Presenting theatre in an untraditional way, and in unexpected places, began with the company’s birth. When the company first launched in 2007 as a group of recently graduated NYU acting students, their first performances included step routines in Washington Square Park. While this was a grass-roots way of gaining audiences (members handed out flyers for upcoming shows and events), it was also a means of bringing theatre to communities.
“We want the community to feel that we are there for them and with them,” says Eric Lockley, a founding member of The Movement and a current Producing Artistic Leader. While community is a core value, it was born out of necessity. Lockley and the team remember the early days of The Movement, before press reps or marketing budgets, when they would bar-hop in Harlem, flyers in hand, to spread the message about their Harlem Nights theatrical events. “Now [in the American theatre], we have all this language around community engagement and partnership and outreach,” says Harrington. “We were doing it because we wanted this group of people to come [to the shows].”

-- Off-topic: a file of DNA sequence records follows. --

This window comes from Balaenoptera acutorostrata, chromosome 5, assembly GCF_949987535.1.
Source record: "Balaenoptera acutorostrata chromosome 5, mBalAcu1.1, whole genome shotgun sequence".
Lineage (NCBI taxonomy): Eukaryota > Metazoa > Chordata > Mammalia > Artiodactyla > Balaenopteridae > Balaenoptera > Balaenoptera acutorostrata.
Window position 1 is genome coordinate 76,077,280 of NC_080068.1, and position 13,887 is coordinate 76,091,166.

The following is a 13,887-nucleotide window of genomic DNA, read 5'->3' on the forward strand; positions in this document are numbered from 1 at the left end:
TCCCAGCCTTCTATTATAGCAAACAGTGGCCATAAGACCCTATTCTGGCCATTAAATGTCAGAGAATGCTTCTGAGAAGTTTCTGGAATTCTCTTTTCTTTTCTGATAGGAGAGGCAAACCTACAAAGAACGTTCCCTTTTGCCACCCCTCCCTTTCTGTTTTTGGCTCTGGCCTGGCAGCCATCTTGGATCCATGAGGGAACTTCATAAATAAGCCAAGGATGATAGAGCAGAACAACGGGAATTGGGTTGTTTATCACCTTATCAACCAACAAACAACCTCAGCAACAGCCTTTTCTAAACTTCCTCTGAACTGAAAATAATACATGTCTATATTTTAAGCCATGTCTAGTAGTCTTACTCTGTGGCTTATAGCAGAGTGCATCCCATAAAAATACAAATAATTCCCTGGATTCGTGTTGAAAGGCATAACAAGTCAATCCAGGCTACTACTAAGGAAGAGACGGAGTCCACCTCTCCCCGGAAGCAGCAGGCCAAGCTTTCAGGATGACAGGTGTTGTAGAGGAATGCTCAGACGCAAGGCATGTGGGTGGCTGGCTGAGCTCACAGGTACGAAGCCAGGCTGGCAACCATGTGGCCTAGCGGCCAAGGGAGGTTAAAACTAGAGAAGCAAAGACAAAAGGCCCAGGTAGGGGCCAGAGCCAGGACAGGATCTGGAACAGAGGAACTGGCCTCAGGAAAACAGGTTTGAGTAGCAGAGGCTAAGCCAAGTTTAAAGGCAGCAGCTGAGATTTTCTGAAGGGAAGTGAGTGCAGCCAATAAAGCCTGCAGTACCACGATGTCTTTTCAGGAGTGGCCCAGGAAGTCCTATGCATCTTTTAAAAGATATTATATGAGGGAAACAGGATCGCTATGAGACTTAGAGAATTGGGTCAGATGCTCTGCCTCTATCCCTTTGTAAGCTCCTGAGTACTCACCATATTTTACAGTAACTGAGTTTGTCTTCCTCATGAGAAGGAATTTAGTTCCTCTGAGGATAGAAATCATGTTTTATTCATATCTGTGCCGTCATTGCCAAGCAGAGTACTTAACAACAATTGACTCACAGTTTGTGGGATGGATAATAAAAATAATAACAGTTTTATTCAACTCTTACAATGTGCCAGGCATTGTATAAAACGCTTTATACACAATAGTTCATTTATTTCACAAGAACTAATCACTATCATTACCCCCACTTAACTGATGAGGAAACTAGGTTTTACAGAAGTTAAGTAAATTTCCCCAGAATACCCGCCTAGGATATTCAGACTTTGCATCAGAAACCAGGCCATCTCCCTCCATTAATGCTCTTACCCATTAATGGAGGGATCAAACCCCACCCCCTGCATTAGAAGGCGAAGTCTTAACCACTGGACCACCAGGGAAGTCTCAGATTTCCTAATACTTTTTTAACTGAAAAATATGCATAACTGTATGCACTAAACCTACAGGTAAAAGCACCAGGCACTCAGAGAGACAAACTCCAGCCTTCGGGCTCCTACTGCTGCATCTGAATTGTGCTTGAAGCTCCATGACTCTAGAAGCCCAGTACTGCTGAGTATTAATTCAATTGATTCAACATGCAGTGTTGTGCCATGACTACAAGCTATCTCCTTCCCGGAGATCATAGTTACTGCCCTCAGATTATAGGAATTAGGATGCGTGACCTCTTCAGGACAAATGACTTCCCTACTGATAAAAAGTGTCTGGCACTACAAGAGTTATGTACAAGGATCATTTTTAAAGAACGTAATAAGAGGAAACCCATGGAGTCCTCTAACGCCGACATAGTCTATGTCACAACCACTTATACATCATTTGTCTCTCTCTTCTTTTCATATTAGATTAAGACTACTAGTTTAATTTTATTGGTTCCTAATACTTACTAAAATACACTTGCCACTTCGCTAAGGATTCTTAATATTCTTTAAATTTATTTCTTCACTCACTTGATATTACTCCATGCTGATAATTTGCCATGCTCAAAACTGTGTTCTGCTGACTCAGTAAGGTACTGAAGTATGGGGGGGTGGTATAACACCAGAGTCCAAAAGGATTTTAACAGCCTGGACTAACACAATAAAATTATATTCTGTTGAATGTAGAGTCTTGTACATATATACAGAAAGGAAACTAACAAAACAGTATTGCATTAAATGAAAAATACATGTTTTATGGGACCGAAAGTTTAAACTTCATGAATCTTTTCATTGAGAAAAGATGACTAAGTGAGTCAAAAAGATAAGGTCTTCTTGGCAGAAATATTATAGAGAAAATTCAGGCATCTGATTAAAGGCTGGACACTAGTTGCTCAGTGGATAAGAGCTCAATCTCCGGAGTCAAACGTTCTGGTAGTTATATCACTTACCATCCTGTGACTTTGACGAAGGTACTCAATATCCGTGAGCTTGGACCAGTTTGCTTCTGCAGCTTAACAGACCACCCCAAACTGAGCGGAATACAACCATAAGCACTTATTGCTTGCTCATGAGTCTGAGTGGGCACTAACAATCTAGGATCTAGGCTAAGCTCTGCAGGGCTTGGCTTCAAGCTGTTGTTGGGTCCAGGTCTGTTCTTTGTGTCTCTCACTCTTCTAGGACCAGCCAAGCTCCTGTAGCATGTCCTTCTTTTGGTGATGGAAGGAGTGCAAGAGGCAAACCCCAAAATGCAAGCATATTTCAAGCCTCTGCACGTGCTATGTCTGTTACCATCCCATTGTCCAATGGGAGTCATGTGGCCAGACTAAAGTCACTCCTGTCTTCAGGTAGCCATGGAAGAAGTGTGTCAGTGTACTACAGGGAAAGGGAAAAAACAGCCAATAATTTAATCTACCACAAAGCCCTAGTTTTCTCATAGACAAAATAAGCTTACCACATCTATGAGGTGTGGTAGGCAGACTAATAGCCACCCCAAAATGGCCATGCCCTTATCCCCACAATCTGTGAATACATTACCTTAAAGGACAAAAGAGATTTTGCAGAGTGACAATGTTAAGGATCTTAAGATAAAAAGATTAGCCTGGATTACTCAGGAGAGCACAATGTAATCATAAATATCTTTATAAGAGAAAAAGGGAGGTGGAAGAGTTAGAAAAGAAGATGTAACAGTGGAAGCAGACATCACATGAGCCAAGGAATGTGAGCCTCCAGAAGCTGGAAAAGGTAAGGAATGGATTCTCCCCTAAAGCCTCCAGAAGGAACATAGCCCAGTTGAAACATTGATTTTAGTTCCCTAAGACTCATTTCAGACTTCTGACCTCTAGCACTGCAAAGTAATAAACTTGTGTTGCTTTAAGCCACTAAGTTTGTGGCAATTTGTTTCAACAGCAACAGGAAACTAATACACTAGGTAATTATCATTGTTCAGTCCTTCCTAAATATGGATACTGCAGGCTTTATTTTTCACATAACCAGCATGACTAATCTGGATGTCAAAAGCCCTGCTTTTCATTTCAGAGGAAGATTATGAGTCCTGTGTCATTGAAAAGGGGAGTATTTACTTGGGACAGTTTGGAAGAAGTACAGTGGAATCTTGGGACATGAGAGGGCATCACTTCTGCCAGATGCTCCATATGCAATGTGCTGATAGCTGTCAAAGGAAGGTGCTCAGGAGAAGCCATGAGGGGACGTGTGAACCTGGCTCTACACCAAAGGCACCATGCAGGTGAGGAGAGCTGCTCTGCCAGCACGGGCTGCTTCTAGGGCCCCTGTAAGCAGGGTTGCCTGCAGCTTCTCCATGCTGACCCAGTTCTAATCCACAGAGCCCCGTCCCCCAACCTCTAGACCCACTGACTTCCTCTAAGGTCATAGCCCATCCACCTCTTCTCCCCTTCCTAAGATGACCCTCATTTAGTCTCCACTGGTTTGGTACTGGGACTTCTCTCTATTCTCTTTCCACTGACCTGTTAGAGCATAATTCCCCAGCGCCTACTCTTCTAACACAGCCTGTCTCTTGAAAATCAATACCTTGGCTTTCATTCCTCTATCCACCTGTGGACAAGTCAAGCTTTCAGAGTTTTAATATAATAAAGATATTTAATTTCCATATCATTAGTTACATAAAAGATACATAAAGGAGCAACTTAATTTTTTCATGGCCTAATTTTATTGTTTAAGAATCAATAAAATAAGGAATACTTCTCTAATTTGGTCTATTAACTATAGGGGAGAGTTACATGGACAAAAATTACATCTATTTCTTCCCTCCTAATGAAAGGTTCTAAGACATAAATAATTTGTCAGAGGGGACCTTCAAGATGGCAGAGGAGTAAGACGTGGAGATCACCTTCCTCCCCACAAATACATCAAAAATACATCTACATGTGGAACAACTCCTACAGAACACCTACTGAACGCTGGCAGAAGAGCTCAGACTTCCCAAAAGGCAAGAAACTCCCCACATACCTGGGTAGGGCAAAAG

In fact, The Movement has been ahead of the curve all along. One of the company’s earliest initiatives was Go Green, an eco-reading series in which the text of short plays were projected, rather than printed on paper. The series, which expanded to site-specific performances, began in 2009—before conversations about art and its role in the climate justice conversation became mainstream. “We wanted to not only talk about environmental justice, but make sure that people of color were included in that movement,” says Lockley, “because it’s something that too-often, looks like something besides us.”